They can't afford, on their own, to do what Henry Ford did 90 or so years ago but they need to propose something similar if they want federal funding. So far, GM is not interested. They remind me of businesses that aren't able to come to grips with the reality that they don't need an incrimental injection of cash to prevent their demise. They are dead already. Another rock won't solve anyting beyond their immediate jones.
The only viable course of action, and about all I'd be willing to support tax dollars to fund, is transformational. Incrimental change won't be useful either for GM or the American tax payer.
What GM ought to do is go to the government and say that they need X number of dollars so that they can shut dowm completely for the 18 months it will take to train their work force, get their plant and equipment retooled so that on June 1st 2010 they have completely eliminated gas only vehicles from their product offering of automitive personal tranportation vehicles.
A white board road map or Power Point presentation sketching out their plan in general terms would be enough to get the ball rolling.
They could begin - in concrete terms - the revolutoin that is coming either with them or without them and in doing so would demonstrate their ability to lead both their industry and America into the future.
It's what Ford did when he ground up Ford's entire vehicle inventory to roll out a new product and eight million bucks was a lot of moolah to chow down on in those days.
JC
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On Sat, 8 Nov 2008 12:19:38 -0800, "John R. Carroll"

============And this is the crux of the problem.
It appears that the current Detroit management are unable to offer anything new (or even import existing products/designs from Europe and Asia) and are also unwilling to step aside.
Thus in Margret Thatcher's words "there is no alternative."
Time to turn off the "life support," and save what/who we can.
Unka' George [George McDuffee] ------------------------------------------- He that will not apply new remedies, must expect new evils: for Time is the greatest innovator: and if Time, of course, alter things to the worse, and wisdom and counsel shall not alter them to the better, what shall be the end?
Francis Bacon (1561-1626), English philosopher, essayist, statesman. Essays, "Of Innovations" (1597-1625).
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F George McDuffee wrote:

We're working on some components of a hydrogen fuel system project for one of the American auto makers who shall remain un-named. The first one to figure out how to mass produce hydrogen fuel systems economically will have much to 'bring to the table'.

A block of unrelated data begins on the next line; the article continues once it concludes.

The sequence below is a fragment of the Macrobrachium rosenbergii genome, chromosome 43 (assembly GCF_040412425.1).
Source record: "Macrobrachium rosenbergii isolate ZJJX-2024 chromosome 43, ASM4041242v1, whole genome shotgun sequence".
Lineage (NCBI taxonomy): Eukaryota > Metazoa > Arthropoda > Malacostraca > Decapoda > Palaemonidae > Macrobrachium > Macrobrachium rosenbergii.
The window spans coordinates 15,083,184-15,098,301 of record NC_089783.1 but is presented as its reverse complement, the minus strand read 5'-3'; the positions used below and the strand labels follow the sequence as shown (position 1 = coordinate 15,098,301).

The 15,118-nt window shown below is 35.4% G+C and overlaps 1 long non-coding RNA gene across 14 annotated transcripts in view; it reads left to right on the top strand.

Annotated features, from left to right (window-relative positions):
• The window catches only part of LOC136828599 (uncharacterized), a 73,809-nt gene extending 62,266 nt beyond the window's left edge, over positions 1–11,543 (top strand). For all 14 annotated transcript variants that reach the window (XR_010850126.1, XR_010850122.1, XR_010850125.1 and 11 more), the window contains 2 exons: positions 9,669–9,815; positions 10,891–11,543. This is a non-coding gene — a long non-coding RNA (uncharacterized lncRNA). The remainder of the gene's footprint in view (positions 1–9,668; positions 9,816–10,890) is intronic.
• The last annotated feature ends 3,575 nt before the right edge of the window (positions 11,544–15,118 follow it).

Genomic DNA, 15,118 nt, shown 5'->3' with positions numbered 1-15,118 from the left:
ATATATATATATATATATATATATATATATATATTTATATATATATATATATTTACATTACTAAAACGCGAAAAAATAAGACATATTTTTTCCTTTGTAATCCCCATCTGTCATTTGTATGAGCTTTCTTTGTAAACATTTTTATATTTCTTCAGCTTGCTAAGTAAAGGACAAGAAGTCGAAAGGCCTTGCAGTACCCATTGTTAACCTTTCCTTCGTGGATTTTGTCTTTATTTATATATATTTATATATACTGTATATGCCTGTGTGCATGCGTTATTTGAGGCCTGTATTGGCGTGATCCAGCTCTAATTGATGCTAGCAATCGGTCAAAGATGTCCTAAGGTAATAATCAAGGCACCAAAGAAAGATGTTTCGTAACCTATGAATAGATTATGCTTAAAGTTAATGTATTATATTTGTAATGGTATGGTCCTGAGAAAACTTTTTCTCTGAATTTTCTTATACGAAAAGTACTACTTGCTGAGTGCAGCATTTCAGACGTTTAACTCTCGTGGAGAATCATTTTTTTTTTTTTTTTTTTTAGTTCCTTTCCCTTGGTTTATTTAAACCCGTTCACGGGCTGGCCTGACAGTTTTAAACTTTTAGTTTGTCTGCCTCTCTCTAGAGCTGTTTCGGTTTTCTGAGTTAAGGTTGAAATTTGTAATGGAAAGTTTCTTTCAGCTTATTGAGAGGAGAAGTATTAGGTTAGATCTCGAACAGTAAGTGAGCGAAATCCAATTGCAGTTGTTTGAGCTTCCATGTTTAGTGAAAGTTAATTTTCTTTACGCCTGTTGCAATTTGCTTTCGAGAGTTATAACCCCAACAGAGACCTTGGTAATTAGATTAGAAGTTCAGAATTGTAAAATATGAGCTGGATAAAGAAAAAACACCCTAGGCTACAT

--
Black Dragon

Masturbation! The amazing availability of it!
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Where will a consumer fill up their hydrogen car?
Who will pay to put the distribution system for hydrogen in place?
Jon Banquer San Diego, CA http://jonbanquer.blogspot.com /
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wrote:

They aren't unable George. They are unwilling. I'm not going to be specific but they have seen 100 pages of planning that identifies both existing resources in the private and public sector. An estimate of the resources that will have to be added, how, when - you know - a brief and informed plan is what this document is. A place to start.
"Premature" was the gist of GM's response to the incoming team. That's what I heard from Chicago/Michigan. I think Granholm was travelling but she might have returned by then. One of her staff called a guy who called me. He was the guy that had some goof in California who grew up in the auto industry send along the document in the first place. "Premature" I wonder what, exactly, "Mature" will look like? Probably about like "Victory" in Iraq if my gut check is on the beam.
JC
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On Fri, 7 Nov 2008 20:23:31 -0800 (PST), jon_banquer

----------------
as the sands of time continue to run [out] .....
===========GM Says It May Run Out of Operating Cash This Year (Update4)
By Jeff Green and Mike Ramsey
Nov. 7 (Bloomberg) -- General Motors Corp., seeking federal aid to avoid collapse, said it may not have enough cash to keep operating this year and will fall ``significantly short'' of the amount needed by the end of June unless the auto market improves or it raises more capital. <snip>
GM's $3 billion of 8.375 percent bonds due in July 2033 fell 4.3 cents to 24 cents on the dollar, according to Trace, the bond-price reporting system of the Financial Industry Regulatory Authority. The debt yields 34.83 percent.
NB==>Credit-default swaps protecting against a GM default for one year rose to a level that implies the market has priced in a more than 66 percent chance of default, according to CMA Datavision.<== {emphasis added}
One-year credit-default swaps were quoted at a mid-price of 51 percentage points upfront, compared with 50 percentage points yesterday, CMA data show. That means it would cost $5.1 million initially in addition to $500,000 over one year to protect $10 million of GM bonds. The contracts reached as high as 52 percentage points upfront on Oct. 16. <snip> ==============for complete article click on http://www.bloomberg.com/apps/news?pid 601087&sid=arH5wzu.dpEE&refer=worldwide